It’s All Journalism: Newsrooms use bots to break big news

Bots have become a four-letter word in some circle — just ask any concert goer who’s lost out to a ticket bot in the past few years and couldn’t get into a sold-out show.

But for John Keefe, bots are another tool to help journalists do their jobs.

“A big focus of what we’ve been focusing on is software you can talk to,” said Keefe, a bot developer and product manager at Quartz. There are chat bots and things you can type with, and there are voice bots, like Google Chrome or Amazon’s Alexa. Then there are bots that can perform tasks, like monitoring social media feeds or websites for a particular activity.

“We have started looking at ways we could help journalists here at Quartz,” he said.

For example, many newsrooms have incorporated Slack channels as a way to collaborate on stories, share ideas and work together. But Slack is also a “great platform for building bots. A person on your team could actually be a bot. It comes with a simple Slack bot that will offer to remind you about things and it can be really helpful for things like that.”

Keefe and his team at Quartz made a bot, called Quackbot, complete with a little duck icon.

“Initially, Quackbot is pretty simple. We wanted to work on getting it operational, making it secure. We’re teaming up with Document Cloud to host and manage the bot itself,” Keefe said. “It can take a screenshot of a website, it will also scan a webpage for clichés, that’s something we made for fun here. In the coming weeks it’ll get even more sophisticated (and will be able) to monitor a webpage for you.”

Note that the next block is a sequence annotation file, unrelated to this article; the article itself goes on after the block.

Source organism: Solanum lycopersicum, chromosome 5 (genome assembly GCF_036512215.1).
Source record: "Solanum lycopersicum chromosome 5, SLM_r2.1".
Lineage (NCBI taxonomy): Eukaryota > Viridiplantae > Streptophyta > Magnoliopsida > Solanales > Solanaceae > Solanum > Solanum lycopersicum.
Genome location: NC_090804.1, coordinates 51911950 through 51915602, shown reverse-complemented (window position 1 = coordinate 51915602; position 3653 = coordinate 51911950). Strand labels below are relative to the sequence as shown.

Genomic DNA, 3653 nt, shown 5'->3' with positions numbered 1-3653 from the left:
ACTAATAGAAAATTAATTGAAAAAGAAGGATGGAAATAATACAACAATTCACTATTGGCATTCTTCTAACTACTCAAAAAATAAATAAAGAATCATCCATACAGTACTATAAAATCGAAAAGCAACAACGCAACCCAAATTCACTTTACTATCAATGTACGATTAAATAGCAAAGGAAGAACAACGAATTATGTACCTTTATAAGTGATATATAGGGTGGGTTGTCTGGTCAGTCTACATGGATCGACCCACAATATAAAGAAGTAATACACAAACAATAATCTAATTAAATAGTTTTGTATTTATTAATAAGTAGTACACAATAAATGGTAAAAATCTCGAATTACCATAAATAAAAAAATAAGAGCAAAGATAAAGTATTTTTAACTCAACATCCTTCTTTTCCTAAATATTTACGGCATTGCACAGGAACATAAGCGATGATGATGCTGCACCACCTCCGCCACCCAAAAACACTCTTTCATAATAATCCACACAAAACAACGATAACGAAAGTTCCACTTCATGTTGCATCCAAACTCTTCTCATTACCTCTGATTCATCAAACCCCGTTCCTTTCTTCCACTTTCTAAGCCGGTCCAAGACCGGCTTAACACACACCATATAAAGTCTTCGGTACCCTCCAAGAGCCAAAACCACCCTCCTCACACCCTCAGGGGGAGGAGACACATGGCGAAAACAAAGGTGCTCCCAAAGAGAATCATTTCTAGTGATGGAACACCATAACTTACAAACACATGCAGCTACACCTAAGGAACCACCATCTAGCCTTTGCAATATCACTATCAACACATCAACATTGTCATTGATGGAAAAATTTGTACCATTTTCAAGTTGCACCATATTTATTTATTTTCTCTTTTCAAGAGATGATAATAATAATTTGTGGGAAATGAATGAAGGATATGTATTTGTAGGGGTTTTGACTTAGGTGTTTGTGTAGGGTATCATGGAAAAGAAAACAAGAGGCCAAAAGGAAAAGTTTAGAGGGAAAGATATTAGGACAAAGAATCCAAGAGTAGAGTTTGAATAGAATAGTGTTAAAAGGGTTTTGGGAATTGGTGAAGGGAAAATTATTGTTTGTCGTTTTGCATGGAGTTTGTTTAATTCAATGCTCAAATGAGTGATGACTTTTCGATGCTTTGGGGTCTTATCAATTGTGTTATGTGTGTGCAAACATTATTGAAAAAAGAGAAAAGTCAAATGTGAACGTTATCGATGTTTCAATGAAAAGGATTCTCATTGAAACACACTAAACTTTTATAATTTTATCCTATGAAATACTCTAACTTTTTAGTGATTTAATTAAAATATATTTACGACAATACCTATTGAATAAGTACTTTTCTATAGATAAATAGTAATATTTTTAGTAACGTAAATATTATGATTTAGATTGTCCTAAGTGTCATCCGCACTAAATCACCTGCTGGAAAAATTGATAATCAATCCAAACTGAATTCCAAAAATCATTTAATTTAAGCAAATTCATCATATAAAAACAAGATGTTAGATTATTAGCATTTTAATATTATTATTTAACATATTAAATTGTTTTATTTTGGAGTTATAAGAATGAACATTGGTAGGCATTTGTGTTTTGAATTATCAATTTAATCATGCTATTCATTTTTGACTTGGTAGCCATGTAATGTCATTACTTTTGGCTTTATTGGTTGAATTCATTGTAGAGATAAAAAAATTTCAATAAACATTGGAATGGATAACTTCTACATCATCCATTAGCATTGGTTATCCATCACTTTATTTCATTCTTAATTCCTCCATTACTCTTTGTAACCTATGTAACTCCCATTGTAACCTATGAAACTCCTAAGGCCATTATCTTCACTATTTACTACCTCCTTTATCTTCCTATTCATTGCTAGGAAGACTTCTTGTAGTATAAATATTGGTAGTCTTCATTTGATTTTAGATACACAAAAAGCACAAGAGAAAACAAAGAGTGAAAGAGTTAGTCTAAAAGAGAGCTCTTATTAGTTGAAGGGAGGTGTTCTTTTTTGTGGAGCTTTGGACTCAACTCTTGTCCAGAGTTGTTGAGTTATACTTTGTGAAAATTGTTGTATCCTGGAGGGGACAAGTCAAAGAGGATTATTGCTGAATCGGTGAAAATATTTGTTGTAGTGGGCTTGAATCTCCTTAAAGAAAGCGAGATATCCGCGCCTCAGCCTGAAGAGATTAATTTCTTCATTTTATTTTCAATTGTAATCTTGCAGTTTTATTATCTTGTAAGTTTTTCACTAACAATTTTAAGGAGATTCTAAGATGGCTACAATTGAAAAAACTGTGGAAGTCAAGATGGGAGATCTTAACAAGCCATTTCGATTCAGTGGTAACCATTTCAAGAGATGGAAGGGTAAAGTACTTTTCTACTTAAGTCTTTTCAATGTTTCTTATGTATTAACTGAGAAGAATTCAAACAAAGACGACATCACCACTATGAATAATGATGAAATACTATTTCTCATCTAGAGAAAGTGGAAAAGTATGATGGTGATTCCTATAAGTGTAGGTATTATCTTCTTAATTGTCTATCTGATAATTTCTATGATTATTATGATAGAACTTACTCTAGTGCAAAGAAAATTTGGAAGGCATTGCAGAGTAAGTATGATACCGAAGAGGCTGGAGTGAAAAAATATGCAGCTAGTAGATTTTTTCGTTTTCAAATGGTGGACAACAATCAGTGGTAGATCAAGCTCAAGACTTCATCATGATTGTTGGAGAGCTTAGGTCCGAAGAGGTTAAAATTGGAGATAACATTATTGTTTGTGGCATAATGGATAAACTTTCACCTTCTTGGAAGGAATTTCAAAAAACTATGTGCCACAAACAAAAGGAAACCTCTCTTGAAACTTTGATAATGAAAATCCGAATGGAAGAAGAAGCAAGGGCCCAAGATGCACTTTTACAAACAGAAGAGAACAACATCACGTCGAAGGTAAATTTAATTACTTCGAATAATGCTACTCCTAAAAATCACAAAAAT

Bots can also monitor social media feeds and put out details when it notices activity. Take, for instance, the “Wannacry” ransomware that was encrypting hard drives and could only be turned off when a ransom was paid in bitcoin, a type of cryptocurrency.

Bitcoin wallets, into which the ransom was paid, are publicly visible, Keefe noted. Quartz reporter Keith Collins created a bot, @actualransom, to monitor the three wallets the ransoms were paid into and programmed the bot to tweet every time there was a transaction in any of the three wallets.

Not only did the bot tweet when a ransom was paid; after a while, it started tweeting withdrawals.

Researchers didn’t think the criminals would be so bold as to actually try and use their ill-gotten gains, but the bot noticed the activity and reported it. Others jumped on the story and, later, Collins did too. His bot got the credit for breaking the story.

John Keefe, a developer in the Quartz Bot Studio and the product manager for Quartz’s apps, joins producer Michael O’Connell once again, this time to discuss the use of bots in journalism, from setting reminders to breaking stories.